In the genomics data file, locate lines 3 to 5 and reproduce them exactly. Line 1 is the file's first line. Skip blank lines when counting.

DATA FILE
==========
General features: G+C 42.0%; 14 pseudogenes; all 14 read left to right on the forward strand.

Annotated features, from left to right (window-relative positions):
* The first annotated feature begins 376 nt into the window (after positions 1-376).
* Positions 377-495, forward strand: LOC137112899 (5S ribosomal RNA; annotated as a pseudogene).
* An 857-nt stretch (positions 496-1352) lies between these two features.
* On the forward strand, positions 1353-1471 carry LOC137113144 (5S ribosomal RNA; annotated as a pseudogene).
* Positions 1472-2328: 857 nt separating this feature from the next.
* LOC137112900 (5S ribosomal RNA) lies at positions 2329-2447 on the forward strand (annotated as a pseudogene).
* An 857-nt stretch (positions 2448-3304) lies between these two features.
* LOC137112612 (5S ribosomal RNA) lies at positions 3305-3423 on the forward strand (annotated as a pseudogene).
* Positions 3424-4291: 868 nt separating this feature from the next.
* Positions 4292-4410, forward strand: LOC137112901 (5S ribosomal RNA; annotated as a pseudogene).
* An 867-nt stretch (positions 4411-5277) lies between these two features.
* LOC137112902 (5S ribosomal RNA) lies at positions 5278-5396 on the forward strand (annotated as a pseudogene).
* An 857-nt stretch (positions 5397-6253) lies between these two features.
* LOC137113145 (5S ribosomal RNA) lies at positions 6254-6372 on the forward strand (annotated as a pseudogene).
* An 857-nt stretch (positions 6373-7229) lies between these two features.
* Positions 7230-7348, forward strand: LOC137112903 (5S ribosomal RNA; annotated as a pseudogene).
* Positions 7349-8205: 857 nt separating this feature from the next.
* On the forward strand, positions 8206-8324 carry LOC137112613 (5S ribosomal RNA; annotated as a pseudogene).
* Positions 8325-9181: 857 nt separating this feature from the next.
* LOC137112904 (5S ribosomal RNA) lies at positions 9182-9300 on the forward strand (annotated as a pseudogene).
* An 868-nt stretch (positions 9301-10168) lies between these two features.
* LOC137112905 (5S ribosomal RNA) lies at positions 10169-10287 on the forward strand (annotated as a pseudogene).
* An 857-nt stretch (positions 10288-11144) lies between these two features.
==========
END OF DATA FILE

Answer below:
* The first annotated feature begins 376 nt into the window (after positions 1-376).
* Positions 377-495, forward strand: LOC137112899 (5S ribosomal RNA; annotated as a pseudogene).
* An 857-nt stretch (positions 496-1352) lies between these two features.